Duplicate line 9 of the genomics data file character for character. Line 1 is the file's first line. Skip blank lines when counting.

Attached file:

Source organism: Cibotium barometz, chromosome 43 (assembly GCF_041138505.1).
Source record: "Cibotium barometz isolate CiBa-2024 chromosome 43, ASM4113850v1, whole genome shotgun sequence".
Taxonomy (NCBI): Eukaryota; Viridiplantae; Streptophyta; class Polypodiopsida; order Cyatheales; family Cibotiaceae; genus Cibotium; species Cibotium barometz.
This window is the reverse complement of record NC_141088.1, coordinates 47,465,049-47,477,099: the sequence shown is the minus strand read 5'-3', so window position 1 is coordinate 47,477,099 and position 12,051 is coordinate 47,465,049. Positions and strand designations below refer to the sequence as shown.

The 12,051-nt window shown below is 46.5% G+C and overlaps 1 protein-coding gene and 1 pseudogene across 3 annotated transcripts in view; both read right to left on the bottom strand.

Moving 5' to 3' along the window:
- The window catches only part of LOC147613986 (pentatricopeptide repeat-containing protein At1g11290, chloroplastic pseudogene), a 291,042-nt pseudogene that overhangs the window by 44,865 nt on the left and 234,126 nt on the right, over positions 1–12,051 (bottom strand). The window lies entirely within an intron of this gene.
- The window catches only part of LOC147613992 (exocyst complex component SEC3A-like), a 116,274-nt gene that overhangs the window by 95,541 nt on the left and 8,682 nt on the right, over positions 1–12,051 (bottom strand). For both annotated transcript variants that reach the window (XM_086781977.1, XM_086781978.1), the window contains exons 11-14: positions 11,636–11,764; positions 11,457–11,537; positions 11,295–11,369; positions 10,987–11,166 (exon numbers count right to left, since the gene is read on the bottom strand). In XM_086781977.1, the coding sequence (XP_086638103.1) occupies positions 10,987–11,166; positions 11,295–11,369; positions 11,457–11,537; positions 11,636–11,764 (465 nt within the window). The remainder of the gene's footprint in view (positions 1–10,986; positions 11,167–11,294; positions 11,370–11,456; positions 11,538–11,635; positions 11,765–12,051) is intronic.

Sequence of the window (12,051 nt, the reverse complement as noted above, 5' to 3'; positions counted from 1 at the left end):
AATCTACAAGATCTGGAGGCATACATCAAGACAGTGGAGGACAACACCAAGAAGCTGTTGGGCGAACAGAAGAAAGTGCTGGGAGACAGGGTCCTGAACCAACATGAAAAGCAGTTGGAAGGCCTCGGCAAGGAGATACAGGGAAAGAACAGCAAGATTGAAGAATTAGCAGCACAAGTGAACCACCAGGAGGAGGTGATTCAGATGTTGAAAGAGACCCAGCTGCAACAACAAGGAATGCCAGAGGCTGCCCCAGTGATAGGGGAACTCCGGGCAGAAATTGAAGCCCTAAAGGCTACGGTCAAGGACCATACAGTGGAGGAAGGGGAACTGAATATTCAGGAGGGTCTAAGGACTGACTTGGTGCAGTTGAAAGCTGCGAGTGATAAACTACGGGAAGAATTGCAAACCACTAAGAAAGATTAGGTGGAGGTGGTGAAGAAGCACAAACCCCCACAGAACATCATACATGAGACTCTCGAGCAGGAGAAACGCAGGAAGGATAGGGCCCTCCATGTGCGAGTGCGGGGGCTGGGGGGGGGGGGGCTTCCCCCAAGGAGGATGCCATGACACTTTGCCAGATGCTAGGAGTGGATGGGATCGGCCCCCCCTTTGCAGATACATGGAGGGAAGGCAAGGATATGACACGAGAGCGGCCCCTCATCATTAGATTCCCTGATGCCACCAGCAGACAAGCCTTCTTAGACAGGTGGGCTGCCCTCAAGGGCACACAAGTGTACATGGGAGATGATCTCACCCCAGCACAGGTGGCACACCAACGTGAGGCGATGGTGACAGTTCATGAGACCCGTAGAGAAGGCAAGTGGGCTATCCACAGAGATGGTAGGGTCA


Sequence of the window (12,051 nt, the reverse complement as noted above, 5' to 3'; positions counted from 1 at the left end):